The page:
Bust Up the Banks

By Roubini, Nouriel; Mihm, Stephen | Newsweek, May 17, 2010 | Go to article overview

Bust Up the Banks


Roubini, Nouriel, Mihm, Stephen, Newsweek


Byline: Nouriel Roubini and Stephen Mihm

The president's half-measures won't fix our failed financial system. Here's what will.

In early January, Ben Bernanke defended the Fed's handling of the recent financial crisis. The lesson he drew was simple: better regulation could have prevented it.

This is correct. Regulation could be better and smarter. Regulators could eliminate banks' intentional evasion of regulatory oversight. They could solve the too-many-cooks-in-the-kitchen problem, in which an overabundance of regulators and a lack of coordination frustrate effective supervision of the system.

But sometimes it's not enough to impose new regulations on the status quo; sometimes a bit of regulatory "creative destruction" is in order. Many of President Obama's reform proposals are good, but they don't go far enough. There are more drastic changes that can and should be imposed in the coming years, including breaking up big banks and imposing new firewalls in the financial system. There is an even more radical idea: use monetary policy to prevent speculative bubbles.

What follows is a glimpse of the possible future of finance--if policymakers and politicians recognize that confronting crises requires radical reform.

Smaller Is Better

There's a very simple way to curtail the power of the big firms that helped cause the crisis: break them up. The recent crisis highlighted the "too big to fail" problem. The collapse of Lehman Brothers and the resulting cardiac arrest of the global financial system revealed that many institutions had become so large, leveraged, and interconnected that their collapse could have systemic and catastrophic effects.

The ranks of the TBTF club contain few traditional banks. Most belong to another species: big broker dealers like Morgan Stanley and Goldman Sachs; AIG and other insurance companies; government-sponsored enterprises like Fannie Mae and Freddie Mac; and hedge funds like Long-Term Capital Management. While the crisis left fewer such firms intact, those remaining are often larger, thanks to the consolidation that followed the panic.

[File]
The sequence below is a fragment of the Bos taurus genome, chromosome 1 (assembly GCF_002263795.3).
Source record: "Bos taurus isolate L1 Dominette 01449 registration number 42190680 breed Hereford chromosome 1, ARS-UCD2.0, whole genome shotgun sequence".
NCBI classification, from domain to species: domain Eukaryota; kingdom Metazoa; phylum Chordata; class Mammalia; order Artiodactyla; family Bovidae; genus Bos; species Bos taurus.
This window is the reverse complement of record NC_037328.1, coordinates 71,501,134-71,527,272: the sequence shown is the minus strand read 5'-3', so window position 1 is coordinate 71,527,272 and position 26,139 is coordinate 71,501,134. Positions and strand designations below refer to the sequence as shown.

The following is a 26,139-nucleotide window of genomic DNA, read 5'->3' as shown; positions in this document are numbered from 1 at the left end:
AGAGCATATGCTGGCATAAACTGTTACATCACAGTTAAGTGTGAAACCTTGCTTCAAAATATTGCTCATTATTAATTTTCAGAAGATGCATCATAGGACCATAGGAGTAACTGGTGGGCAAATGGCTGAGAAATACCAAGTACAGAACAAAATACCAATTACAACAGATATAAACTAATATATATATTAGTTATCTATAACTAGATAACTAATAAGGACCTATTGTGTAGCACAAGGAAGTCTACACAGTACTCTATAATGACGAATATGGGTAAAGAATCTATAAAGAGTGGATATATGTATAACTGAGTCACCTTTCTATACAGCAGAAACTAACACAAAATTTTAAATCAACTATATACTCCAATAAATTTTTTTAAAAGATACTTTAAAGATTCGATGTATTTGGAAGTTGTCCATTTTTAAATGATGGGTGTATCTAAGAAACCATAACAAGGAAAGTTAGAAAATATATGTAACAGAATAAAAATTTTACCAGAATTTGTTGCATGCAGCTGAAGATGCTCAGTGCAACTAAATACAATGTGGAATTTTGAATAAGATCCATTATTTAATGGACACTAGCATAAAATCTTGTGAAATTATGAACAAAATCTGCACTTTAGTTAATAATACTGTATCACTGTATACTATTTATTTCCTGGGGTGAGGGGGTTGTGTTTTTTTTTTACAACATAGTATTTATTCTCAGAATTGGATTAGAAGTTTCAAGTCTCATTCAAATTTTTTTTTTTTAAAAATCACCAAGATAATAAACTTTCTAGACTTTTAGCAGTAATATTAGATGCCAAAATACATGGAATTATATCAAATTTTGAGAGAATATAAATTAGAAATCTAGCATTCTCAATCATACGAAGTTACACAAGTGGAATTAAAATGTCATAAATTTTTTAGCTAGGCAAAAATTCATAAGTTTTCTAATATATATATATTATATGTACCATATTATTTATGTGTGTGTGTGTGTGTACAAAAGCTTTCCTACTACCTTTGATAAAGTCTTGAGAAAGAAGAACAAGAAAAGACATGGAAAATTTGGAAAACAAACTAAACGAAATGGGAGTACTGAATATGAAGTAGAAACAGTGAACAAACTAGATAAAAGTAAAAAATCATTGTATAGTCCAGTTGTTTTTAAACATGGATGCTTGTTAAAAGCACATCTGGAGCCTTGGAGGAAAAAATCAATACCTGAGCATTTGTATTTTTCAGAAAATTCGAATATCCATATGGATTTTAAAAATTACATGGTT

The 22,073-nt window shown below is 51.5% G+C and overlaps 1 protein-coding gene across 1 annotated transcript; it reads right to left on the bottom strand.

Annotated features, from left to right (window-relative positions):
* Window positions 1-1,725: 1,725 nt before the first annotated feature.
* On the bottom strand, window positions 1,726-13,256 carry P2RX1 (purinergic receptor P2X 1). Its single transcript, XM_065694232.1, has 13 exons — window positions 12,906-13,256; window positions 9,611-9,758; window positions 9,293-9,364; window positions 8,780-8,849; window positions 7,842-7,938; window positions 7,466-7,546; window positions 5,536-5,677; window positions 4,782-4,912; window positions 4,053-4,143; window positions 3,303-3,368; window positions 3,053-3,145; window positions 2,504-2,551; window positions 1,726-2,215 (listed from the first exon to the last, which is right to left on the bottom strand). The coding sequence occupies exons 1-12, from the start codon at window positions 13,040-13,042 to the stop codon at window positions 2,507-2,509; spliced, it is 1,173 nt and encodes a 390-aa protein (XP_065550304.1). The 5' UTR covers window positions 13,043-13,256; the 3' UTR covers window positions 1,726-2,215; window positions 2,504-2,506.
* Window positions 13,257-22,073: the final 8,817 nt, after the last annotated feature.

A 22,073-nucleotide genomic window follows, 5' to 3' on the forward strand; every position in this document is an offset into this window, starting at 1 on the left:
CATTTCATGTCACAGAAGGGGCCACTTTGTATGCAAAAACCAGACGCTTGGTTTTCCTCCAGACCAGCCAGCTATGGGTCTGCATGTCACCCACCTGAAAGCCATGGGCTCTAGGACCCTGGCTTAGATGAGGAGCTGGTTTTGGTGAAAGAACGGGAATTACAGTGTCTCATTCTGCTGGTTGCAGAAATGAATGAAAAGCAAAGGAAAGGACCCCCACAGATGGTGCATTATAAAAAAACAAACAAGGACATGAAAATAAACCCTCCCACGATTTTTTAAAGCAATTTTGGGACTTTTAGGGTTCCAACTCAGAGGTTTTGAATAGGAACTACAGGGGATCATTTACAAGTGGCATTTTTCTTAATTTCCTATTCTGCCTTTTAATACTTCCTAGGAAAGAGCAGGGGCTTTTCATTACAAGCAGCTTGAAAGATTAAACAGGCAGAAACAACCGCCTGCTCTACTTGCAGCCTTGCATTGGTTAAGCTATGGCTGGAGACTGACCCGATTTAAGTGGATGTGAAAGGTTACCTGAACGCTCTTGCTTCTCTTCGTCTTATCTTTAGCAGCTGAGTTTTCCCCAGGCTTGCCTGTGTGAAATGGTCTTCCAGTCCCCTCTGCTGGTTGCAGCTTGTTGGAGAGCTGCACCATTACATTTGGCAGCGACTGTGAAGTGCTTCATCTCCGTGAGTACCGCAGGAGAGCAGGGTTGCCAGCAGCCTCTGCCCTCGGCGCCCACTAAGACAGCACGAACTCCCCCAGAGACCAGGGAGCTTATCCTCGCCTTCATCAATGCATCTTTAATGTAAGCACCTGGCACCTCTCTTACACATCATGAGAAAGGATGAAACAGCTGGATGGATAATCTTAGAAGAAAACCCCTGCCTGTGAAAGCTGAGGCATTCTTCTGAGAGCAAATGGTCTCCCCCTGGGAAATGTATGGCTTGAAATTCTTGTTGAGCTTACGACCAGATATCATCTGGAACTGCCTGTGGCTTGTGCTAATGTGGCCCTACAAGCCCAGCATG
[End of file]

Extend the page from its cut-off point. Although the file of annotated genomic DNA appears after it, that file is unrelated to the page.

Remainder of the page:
Not only are such firms too big to fail, they're too big to exist, and too complex to be managed properly. They should be pushed to break themselves up. One way of doing this would be to impose higher "capital-adequacy ratios," which is a fancy way of saying that these institutions should be forced to hold enough capital relative to all the risks posed by their different units. This requirement would reduce leverage and, by extension, profits. The message: bigger isn't better.

For their part, the TBTF firms consider themselves essential to the world economy. Thanks to their scale, we're told, they offer "synergies" and "efficiencies" and other benefits. The global economy can't function without them, they say.

This is preposterous. For starters, the financial-supermarket model has been a failure. Institutions like Citigroup became gargantuan monsters under the leadership of empire builders like Sanford Weill. No CEO, no matter how adept, can manage a global institution that provides thousands of kinds of financial services. The complexity of these firms, never mind the exotic financial instruments they handle, makes it mission impossible for CEOs--much less shareholders or boards of directors--to keep tabs on every trader.

Even nominally "healthy" firms like Goldman Sachs pose a threat. Not that you would know it listening to the firm's CEO, Lloyd Blankfein, who in early 2010 defended handing out record bonuses by claiming, "We're very important. We help companies to grow by helping them to raise capital. Companies that grow create wealth. This, in turn, allows people to have jobs that create more growth and more wealth. We have a social purpose."